All right. Today I just about had the weirdest experience at a new (temp) job, ever. This is saying a lot for a person who seemingly has made a career out of job sampling like bon bons in the sweetshop of life. Not that I WANT to be jumping about so; it's probably all on account of being small and realizing that writers must have interesting lives in order to have something to write about. And now, my husband laughs when I tried to describe how my day went. "Well, it'll give you something interesting to write about!"
Well, try this one on for size (I'll try to be brief): I apply to this "Executive Admin Assistant" job via idealist.org six weeks ago. Being slightly depressed about my station in life, I've been striving not for something amazing, but for the old tried and true thing I could do for a nine to five, being an office worker drone (in addition to considerable amounts of writing and music, which I actually do believe I excel at; more people seem to need an admin than a writer or a musician, though I could be wrong!).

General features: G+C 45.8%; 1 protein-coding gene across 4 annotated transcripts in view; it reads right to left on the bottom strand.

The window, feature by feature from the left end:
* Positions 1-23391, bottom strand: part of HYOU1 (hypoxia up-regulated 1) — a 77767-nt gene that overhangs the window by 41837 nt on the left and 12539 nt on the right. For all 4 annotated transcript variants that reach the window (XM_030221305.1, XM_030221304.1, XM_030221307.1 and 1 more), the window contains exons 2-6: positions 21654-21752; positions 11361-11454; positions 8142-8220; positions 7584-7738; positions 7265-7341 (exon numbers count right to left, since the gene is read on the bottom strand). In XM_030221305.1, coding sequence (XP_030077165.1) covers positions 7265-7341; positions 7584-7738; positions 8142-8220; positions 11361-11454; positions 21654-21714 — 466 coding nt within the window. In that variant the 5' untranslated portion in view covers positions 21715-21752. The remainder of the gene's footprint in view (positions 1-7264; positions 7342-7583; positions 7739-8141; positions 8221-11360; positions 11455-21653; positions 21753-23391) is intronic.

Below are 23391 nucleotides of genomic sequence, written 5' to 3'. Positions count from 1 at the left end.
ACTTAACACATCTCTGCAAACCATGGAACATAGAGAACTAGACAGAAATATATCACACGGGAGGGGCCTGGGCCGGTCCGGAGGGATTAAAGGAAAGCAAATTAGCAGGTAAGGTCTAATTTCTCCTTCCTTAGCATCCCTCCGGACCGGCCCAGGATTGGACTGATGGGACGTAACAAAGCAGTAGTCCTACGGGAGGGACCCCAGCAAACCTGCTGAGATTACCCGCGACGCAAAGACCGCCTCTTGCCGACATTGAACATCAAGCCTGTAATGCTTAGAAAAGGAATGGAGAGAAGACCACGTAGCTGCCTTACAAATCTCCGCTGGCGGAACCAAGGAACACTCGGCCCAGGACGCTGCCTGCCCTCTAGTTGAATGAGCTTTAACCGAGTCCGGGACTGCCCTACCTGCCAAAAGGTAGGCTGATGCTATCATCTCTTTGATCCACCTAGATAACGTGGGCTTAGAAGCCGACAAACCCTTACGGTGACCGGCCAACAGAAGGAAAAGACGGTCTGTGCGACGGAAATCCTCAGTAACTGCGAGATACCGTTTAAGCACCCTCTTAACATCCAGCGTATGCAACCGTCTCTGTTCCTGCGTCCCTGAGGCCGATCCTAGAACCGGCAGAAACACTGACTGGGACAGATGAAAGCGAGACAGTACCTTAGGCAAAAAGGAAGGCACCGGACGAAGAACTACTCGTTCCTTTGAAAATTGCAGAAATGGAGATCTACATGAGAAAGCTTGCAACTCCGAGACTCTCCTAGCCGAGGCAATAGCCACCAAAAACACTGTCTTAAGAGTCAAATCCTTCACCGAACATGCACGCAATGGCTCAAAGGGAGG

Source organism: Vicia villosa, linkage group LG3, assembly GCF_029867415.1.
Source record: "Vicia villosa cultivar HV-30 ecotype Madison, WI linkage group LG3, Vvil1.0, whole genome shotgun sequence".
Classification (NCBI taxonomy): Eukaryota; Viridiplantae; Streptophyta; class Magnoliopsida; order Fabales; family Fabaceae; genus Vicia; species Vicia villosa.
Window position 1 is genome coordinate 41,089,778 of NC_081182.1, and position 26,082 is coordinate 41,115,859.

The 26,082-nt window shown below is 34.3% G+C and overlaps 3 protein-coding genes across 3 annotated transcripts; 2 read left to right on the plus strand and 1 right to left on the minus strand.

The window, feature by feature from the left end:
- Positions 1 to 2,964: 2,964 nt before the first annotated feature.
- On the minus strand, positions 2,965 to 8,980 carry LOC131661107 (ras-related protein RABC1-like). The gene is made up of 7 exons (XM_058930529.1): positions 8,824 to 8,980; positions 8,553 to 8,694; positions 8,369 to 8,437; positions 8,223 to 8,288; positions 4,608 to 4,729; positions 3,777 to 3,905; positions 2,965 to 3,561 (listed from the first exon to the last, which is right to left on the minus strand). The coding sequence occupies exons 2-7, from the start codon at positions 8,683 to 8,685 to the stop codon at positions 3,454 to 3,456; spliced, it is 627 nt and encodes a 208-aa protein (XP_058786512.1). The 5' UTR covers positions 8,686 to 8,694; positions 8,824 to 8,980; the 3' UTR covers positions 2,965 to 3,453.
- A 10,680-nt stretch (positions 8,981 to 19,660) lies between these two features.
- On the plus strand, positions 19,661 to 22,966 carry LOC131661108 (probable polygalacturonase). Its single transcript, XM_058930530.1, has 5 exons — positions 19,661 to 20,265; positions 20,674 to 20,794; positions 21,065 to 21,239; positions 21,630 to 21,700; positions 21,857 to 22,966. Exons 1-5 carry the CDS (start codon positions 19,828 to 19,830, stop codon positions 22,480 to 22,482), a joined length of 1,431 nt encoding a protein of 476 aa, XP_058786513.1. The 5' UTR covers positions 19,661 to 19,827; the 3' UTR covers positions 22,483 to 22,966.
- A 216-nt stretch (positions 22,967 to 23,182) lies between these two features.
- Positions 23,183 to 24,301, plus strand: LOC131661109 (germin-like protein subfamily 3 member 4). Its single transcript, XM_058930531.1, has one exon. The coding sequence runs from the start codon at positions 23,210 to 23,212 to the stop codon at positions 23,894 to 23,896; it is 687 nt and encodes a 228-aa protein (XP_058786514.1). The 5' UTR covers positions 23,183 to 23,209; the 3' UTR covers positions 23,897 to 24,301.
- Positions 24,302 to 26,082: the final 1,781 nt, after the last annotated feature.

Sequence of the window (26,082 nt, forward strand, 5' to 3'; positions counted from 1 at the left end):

So, Monday night at dinnertime I get a call from a woman who has a nonprofit in New Haven. It centers around the Arts and Culture as being vital to society, and racism in healthcare, and film projects. It's all classy stuff and on a well made website. I won't mention her name or the organization -- and you'll soon see why. I say graciously, "How can I help you?" She tells me she's desperate for a good admin. . . had to let the other one go. . . AND her project coordinator is leaving the job at month's end. . . she wants to hire me to temp for a month at $20 per hour. . . then she says, "I'm going to ask you a question that's totally illegal but I have to. Are you over the age of 34?" Sadly yes, I respond. "These people 34 and under, this generation just doesn't get it!" Anyway, I pass that test.
Then she asks about my typing speed. "Last time I tested, it was around 6o wpm. Probably more now, as I type all the time." "Oh, good," she sighs, "This other person typed 35 wpm -- and she TOTALLY misrepresented herself in the resume. She looked good on paper, but she WASN'T HER RESUME!" Well duh, I could have said, but held my tongue. A resume is a billboard that highlights what the person wants you to see. People aren't resumes, and vice versa. I still don't know why people lie so much in this world. Exaggerate a little, OK, but blatant lies are ridiculous.